Advocacy Is A Habit Of Mind

Advocacy is a habit of mind. Spend a few minutes each day to be informed. Read emails, e-news, and action alerts from Ohio Citizens for the Arts – we’ll keep you up-to-date about the state budget and the process for securing public funding for the arts. There are many reliable sources of information – many are listed in this article – read on!
Ohio Citizens for the Arts

Talking Points to support arts and culture through the Ohio Arts Council’s Budget.
•A research report released by Bowling Green State University, Northwest Arts Exchange, and Ohio Citizens for the Arts: Ohio Arts: A Foundation of Innovation, Creativity and Economic Strength will provide you with five key points about the impact of the creative industries to businesses and jobs in Ohio.
•Ohio Arts Council 2011 grant awards (by county) help you talk about the impact of state funding for the arts and arts education in your community.
•The OCA Blog keeps you connected with information from Ohio Citizens for the Arts.

To help you connect with your elected officials Ohio Citizens for the Arts offers the following resources:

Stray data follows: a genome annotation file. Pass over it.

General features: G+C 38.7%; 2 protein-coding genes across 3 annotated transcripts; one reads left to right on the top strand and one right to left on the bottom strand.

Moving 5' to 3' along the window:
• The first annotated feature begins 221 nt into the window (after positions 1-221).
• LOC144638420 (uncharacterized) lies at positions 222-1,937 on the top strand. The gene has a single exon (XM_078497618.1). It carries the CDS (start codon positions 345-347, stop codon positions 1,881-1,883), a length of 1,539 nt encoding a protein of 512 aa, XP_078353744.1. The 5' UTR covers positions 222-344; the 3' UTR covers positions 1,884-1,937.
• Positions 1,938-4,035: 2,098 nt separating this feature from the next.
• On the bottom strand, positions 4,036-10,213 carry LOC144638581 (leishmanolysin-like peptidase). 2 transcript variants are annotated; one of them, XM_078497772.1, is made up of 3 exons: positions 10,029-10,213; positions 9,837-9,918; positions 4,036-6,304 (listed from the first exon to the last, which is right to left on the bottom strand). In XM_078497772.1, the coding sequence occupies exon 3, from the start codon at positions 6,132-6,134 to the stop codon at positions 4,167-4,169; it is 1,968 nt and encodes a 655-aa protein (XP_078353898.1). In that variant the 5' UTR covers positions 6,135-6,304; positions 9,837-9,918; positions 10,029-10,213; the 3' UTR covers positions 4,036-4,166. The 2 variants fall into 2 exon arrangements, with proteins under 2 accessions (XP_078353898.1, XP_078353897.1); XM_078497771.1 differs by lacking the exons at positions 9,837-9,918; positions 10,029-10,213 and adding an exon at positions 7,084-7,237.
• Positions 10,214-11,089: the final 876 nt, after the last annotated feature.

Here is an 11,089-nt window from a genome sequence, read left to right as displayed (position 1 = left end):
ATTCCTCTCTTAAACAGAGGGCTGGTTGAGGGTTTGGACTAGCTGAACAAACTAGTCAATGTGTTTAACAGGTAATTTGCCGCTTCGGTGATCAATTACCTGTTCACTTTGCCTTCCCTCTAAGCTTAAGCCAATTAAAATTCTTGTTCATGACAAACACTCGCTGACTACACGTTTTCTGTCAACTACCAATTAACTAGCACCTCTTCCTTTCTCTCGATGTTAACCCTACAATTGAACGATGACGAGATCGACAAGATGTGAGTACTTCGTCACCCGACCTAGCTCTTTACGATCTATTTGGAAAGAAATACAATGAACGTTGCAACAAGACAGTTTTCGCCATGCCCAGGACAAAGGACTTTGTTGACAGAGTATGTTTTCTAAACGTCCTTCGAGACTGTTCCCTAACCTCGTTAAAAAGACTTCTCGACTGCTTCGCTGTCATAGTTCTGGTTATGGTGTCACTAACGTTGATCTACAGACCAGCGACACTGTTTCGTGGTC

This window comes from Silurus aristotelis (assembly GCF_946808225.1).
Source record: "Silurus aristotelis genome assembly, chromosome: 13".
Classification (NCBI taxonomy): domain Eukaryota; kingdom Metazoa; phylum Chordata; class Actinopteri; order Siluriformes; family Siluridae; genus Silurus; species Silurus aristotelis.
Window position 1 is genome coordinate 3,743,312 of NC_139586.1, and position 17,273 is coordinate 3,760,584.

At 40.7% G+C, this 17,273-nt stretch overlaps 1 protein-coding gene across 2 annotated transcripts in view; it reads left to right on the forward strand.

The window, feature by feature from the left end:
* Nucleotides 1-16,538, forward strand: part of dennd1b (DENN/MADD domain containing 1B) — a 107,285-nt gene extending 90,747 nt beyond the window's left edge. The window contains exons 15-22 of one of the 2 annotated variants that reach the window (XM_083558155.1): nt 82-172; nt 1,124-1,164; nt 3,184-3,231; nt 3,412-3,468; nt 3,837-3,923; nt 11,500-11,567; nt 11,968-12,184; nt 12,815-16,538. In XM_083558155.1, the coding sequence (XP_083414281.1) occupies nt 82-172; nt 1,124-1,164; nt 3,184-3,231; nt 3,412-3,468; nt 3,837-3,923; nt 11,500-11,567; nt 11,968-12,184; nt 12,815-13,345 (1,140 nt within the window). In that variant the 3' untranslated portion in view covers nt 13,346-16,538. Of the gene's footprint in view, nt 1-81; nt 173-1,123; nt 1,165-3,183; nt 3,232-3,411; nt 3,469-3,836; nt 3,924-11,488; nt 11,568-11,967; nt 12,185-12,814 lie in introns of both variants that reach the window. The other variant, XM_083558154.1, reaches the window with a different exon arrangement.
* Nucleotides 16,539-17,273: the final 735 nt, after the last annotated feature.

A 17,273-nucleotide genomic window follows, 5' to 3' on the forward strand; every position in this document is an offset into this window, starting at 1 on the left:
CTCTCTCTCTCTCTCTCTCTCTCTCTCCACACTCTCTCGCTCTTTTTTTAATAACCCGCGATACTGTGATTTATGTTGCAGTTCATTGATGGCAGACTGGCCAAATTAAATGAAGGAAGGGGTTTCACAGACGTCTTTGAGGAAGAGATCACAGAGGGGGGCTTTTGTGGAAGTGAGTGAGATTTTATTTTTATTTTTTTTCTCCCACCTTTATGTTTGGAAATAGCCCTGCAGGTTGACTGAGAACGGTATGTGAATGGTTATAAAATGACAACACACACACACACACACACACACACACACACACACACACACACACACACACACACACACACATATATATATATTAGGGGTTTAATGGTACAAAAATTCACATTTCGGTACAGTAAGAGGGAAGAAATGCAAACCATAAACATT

E-Advocacy Center – your one stop sight for desk top advocacy!
•Contact information for members of the Ohio House of Representatives
•Contact information for members of the Ohio Senate
• Photo directory for the Ohio House of Representatives
• Photo directory for the Ohio Senate

The following websites are on our favorites list and boast a wealth of resources:

Ohio Arts Council  
National Assembly of State Arts Agencies
Americans for the Arts 
Getting started. Once you’ve read the Talking Points to support arts and culture through the Ohio Arts Council think about the different aspects of your life-personal, work and civic-what are a few key points you can make about the value of public funding for the arts, including access, education, economic development, and quality of life. 
People you can count on. Who among your circle of friends and colleagues also values the arts and arts education? Who are the individuals you hold in high esteem that are influential in your community and the state? How can you work with these individuals to communicate your collective voice of ideas to support public funding for the arts? Make a list of people you can count on to help you speak up for the arts.  Share this email and other messages (e-news, action alerts, tips for advocates, etc.) from Ohio Citizens for the Arts with everyone on your list.

Make strategic connections. Now that you’re armed with information, data, and your own stories you are ready to deliver your message with whom will you communicate your message?  Consider starting with state officials during the current state budget season:

Governor Kasich
Ohio House of Representatives
Ohio Senate

If you don’t know who your elected officials are you simply go to the Ohio Citizens for the Arts’ E-Advocacy Center and type your zip code into the E-Advocacy box.  It really is that easy … you’ll be directed to the information you seek!